Greenspan warns of painful choices
August 27, 2004
JACKSON, Wyo. – Federal Reserve Chairman Alan Greenspan said Friday the country will face “abrupt and painful” choices unless Congress acts quickly to trim Social Security and Medicare benefits for the baby boom generation. He said the government has promised more than it can deliver.
Returning to a politically explosive issue just before the Republican National Convention, Greenspan said the country must face up to “some tough policy choices.”
Government resources even under the most optimistic economic assumptions on growth and productivity will be inadequate to provide baby boomers with the level of benefits their parents got, he said.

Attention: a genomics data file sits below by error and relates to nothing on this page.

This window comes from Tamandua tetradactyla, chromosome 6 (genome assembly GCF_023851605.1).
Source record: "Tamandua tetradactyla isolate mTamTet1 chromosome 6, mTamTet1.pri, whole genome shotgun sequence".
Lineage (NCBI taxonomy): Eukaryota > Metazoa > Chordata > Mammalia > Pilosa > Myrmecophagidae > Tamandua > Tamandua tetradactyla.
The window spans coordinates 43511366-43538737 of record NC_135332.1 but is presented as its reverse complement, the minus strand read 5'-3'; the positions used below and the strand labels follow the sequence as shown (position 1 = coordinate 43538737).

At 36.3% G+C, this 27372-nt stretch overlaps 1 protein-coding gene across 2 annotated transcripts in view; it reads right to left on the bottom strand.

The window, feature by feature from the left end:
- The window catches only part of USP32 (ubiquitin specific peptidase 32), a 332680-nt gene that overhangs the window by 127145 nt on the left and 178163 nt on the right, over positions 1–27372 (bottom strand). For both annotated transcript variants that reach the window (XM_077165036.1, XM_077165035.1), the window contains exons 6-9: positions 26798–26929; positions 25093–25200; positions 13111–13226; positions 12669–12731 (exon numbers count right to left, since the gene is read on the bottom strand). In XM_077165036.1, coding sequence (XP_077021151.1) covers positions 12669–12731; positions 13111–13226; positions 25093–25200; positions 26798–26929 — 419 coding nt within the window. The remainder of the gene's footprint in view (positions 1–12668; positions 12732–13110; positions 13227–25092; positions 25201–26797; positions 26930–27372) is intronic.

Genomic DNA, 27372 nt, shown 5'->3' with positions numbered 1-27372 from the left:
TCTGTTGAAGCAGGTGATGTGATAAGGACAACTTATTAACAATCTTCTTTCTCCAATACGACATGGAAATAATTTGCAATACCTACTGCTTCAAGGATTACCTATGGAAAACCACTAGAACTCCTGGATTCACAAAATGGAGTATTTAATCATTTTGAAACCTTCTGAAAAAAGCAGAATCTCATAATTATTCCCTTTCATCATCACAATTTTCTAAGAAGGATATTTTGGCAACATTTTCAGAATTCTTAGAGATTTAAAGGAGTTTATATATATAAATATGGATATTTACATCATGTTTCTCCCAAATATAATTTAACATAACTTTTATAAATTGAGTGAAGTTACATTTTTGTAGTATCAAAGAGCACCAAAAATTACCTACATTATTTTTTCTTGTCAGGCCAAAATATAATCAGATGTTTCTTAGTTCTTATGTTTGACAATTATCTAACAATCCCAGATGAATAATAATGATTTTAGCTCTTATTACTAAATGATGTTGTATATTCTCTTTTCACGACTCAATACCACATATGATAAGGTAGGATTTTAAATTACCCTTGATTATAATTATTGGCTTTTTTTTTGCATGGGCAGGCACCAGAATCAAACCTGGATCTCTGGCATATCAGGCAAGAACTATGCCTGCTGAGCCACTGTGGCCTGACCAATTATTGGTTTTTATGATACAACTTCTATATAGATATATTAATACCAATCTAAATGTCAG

Speaking at a two-day conference sponsored by the Kansas City Federal Reserve on challenges posed by an aging population, Greenspan said policy-makers must address the looming crisis in Social Security and Medicare before the first wave of 77 million U.S. baby boomers begin retiring later this decade.
“We owe it to our retirees to promise only the benefits that can be delivered,” he said. “If we have promised more than our economy has the ability to deliver … as I fear we may have, we must recalibrate our public programs so that pending retirees have time to adjust through other channels.”
And he warned, “If we delay, the adjustments could be abrupt and painful.”
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“Curbing benefits once bestowed has proved difficult in the past,” he noted, so the government must be careful about enacting any new benefits. Congress last year, at President Bush’s urging, passed a new prescription drug benefit expected to cost more than $540 billion in the next 10 years.